I have the unique privilege of serving as an executive in a very cool global organization. We’re doing a global restructuring this month (ok, this year) to stay true to our roots while leaning into the future.
One of our focal points is learning to share leadership through highly effective teams. Unfortunately, some of our old cultural baggage has translated this shift as “we need more meetings, with more people, so that everyone can have a voice in everything.” That’s not really what anyone wants, and it is certainly not what we need. That’s why I’m excited about Michael Hyatt’s review of Rework. I haven’t read it yet, but I’ve entered Hyatt’s online contest here to win a copy next Monday. If I don’t win a hard copy I’ll probably Kindle it. (Michael, if you’re reading this, please don’t let this disqualify me from the pool of potential winners, ok?).
Hyatt summarizes: “The authors’ simple premise is that work does not have to be as complicated as we make it. We gunk it up with too much planning, too many meetings, and too much process and paperwork. What we really need to do is to stop talking and start working.”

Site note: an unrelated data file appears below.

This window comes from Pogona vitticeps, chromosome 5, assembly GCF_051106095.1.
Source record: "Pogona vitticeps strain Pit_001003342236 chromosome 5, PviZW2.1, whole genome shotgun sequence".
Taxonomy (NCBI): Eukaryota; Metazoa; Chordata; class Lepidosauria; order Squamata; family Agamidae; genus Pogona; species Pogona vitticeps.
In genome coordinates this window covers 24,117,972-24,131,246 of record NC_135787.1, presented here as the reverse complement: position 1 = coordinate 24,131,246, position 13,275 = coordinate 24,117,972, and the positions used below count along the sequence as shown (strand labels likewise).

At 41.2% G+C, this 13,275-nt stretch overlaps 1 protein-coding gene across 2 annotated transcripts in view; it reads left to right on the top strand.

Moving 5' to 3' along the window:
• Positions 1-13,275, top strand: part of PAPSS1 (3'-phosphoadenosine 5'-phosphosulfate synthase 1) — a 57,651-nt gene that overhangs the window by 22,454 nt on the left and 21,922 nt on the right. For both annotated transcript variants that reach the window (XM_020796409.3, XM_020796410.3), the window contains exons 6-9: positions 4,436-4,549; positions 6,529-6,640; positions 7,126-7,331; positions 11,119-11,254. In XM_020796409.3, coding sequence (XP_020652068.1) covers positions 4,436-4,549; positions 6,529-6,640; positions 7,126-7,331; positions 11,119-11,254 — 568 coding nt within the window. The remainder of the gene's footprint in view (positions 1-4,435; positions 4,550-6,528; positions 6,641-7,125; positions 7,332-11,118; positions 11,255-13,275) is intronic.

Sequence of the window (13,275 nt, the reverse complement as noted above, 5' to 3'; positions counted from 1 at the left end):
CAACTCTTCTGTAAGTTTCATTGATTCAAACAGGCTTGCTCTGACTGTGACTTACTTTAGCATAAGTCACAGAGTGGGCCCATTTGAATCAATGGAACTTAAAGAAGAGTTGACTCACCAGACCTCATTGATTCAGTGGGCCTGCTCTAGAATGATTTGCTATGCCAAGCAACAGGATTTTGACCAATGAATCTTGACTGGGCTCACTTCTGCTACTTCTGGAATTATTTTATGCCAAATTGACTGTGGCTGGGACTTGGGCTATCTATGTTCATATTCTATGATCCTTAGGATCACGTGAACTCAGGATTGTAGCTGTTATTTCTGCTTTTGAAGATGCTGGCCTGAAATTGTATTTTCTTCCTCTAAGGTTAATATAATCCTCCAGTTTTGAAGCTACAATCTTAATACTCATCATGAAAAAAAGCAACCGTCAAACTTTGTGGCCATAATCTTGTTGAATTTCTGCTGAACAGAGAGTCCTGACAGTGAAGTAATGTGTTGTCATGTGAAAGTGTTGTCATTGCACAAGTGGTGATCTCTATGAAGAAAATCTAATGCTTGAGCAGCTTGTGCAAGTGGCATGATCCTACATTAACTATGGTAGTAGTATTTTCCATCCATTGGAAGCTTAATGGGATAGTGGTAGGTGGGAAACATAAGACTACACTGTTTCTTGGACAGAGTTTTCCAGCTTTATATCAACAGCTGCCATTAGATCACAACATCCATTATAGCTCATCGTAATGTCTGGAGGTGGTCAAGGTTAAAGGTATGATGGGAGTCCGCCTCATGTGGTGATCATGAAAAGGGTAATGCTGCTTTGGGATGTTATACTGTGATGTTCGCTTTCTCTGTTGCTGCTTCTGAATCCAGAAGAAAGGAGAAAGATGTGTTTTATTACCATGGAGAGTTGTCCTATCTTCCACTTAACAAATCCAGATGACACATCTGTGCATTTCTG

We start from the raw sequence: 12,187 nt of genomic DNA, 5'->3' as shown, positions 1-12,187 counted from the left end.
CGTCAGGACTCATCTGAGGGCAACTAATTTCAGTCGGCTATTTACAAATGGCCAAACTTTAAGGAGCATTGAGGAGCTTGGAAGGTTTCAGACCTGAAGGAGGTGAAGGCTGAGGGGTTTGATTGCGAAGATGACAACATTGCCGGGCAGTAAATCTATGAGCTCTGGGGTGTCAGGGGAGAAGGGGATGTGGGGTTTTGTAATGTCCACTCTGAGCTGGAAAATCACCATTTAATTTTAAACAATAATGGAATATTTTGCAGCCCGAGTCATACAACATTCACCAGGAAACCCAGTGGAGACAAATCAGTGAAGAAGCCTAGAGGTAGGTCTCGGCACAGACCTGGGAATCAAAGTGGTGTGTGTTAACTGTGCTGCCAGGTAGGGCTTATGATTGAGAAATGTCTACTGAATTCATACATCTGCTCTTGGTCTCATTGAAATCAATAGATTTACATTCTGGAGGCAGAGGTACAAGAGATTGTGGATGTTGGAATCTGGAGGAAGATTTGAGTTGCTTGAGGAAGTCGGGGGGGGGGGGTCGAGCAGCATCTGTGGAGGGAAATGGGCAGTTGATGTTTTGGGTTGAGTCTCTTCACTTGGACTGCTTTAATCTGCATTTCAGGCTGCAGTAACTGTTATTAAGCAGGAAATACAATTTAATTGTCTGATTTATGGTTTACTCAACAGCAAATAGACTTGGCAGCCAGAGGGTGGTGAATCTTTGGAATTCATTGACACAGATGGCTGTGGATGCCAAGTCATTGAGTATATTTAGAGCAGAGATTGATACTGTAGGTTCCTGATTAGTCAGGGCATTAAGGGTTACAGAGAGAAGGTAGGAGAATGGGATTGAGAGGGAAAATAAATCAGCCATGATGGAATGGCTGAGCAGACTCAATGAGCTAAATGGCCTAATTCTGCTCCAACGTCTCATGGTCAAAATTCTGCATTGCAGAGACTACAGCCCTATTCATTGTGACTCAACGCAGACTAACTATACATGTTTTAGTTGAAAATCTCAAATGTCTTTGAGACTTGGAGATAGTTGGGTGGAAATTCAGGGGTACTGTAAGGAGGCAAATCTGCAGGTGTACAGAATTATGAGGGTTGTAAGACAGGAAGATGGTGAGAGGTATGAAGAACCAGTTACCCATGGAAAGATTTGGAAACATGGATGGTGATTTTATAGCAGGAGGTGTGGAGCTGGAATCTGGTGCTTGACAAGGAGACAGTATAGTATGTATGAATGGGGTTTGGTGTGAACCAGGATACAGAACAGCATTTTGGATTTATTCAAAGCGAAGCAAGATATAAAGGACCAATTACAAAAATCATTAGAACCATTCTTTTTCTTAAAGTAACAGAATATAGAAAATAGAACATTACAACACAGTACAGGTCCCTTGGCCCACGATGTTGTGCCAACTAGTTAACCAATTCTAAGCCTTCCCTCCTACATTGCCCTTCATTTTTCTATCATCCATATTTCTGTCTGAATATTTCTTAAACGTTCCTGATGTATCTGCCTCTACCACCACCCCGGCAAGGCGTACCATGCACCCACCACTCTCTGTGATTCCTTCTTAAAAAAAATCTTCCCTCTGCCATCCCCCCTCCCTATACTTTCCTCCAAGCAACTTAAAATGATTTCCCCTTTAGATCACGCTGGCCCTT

Have you read Rework? What were you moved to start, stop, or change?
3 replies on “Rework: The next book I’ll read”
Ken, that’s so good, I just want it read again:
Hyatt summarizes: “…work does not have to be as complicated as we make it. We gunk it up with too much planning, too many meetings, and too much process and paperwork. What we really need to do is to stop talking and start working.”
You will really enjoy this book. I made a ton of notes as a read this one. One of the best books of the year.
i wish i could have gave the book to everyone that participated in the blogference.
the sentiments of this book are felt so strongly at the ground level. i hope we can continue to integrate the principles in the book.